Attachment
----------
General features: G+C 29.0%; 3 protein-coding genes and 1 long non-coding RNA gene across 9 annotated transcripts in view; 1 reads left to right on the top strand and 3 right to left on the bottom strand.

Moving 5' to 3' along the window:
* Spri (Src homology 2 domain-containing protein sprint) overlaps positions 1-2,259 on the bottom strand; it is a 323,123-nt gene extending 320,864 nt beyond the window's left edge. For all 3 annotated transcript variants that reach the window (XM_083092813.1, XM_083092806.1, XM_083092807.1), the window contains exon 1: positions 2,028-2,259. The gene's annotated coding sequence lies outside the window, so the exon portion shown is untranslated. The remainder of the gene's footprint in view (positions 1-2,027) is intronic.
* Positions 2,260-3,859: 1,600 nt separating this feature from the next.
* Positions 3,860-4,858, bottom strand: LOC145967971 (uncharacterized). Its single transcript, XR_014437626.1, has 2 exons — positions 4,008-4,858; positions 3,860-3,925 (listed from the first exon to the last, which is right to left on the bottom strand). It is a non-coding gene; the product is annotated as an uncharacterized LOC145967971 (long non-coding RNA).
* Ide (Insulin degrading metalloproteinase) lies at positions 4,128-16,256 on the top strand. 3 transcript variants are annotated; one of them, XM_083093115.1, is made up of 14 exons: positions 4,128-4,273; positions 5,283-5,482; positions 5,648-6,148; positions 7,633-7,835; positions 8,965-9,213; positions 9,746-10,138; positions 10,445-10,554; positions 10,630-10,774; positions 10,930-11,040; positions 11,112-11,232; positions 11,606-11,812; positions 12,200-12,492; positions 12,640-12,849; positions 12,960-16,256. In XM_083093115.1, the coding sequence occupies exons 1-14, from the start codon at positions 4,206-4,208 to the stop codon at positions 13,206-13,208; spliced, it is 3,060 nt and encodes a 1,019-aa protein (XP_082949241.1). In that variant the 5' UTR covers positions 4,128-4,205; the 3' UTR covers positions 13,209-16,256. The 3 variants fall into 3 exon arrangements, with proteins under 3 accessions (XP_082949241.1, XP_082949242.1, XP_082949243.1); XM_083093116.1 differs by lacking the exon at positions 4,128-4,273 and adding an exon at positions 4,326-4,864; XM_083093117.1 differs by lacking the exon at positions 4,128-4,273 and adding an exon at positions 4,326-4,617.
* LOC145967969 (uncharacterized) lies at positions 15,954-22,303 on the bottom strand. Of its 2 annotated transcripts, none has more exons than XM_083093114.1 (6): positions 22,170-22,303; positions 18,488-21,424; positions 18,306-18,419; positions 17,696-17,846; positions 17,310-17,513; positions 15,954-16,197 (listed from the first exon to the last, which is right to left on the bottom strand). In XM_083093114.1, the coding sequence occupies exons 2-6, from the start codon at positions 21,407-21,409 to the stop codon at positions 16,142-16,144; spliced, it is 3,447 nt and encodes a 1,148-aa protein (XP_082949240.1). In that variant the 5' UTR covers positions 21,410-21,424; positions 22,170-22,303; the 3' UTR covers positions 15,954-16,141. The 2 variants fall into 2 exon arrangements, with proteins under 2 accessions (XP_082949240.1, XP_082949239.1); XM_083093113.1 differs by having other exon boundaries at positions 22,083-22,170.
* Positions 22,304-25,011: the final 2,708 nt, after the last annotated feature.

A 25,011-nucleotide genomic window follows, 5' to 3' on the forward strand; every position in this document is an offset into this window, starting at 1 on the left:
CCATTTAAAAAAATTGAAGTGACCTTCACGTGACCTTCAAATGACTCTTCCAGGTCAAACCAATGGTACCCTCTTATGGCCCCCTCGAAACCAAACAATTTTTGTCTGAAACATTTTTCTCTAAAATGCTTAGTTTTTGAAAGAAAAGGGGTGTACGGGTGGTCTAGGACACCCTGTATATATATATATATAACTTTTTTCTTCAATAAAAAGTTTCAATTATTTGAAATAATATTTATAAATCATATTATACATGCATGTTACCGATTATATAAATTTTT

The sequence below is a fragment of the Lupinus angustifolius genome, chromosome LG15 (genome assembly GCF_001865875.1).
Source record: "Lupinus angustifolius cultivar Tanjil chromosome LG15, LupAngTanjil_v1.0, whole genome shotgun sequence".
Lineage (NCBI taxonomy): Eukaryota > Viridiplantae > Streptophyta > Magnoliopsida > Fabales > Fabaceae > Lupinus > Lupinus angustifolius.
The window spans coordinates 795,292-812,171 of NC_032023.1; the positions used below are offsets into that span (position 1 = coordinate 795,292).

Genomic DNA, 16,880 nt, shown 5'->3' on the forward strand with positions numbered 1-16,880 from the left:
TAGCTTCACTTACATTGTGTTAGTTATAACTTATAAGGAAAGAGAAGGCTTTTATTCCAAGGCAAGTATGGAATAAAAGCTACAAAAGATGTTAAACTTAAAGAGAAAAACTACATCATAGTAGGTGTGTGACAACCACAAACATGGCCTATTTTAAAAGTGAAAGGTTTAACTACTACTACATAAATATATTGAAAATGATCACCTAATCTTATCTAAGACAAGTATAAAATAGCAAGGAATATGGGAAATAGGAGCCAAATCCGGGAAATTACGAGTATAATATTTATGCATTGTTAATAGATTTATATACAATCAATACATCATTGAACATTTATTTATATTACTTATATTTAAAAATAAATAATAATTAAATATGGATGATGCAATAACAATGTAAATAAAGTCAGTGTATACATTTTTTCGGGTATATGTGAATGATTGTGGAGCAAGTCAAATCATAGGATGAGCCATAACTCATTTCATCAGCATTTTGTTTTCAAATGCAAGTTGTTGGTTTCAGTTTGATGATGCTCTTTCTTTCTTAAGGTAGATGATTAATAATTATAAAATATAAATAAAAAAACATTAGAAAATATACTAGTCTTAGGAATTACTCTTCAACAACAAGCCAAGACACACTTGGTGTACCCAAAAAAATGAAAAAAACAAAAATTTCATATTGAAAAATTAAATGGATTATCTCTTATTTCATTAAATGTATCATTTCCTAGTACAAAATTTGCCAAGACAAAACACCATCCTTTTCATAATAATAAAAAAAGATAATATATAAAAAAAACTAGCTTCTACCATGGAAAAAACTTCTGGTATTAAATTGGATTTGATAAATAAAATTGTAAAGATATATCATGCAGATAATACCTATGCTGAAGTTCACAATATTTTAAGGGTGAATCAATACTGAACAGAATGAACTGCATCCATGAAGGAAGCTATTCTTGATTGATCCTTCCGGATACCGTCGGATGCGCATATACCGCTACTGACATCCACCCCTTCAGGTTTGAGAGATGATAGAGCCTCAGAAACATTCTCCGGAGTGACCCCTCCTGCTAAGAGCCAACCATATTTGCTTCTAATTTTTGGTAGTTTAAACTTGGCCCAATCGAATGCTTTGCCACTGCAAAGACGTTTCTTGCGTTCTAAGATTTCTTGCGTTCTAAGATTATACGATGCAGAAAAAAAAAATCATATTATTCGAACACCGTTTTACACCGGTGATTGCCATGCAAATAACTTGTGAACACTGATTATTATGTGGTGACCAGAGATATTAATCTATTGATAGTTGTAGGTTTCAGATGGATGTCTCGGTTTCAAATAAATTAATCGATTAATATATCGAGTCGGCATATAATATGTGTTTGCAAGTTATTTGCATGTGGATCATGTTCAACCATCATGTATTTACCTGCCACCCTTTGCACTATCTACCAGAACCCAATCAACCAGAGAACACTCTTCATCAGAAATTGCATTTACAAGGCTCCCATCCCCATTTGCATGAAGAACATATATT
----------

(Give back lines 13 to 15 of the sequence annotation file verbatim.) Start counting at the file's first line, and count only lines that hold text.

Lineage (NCBI taxonomy): Eukaryota > Viridiplantae > Streptophyta > Magnoliopsida > Fabales > Fabaceae > Lupinus > Lupinus angustifolius.
The window spans coordinates 795,292-812,171 of NC_032023.1; the positions used below are offsets into that span (position 1 = coordinate 795,292).

Genomic DNA, 16,880 nt, shown 5'->3' on the forward strand with positions numbered 1-16,880 from the left: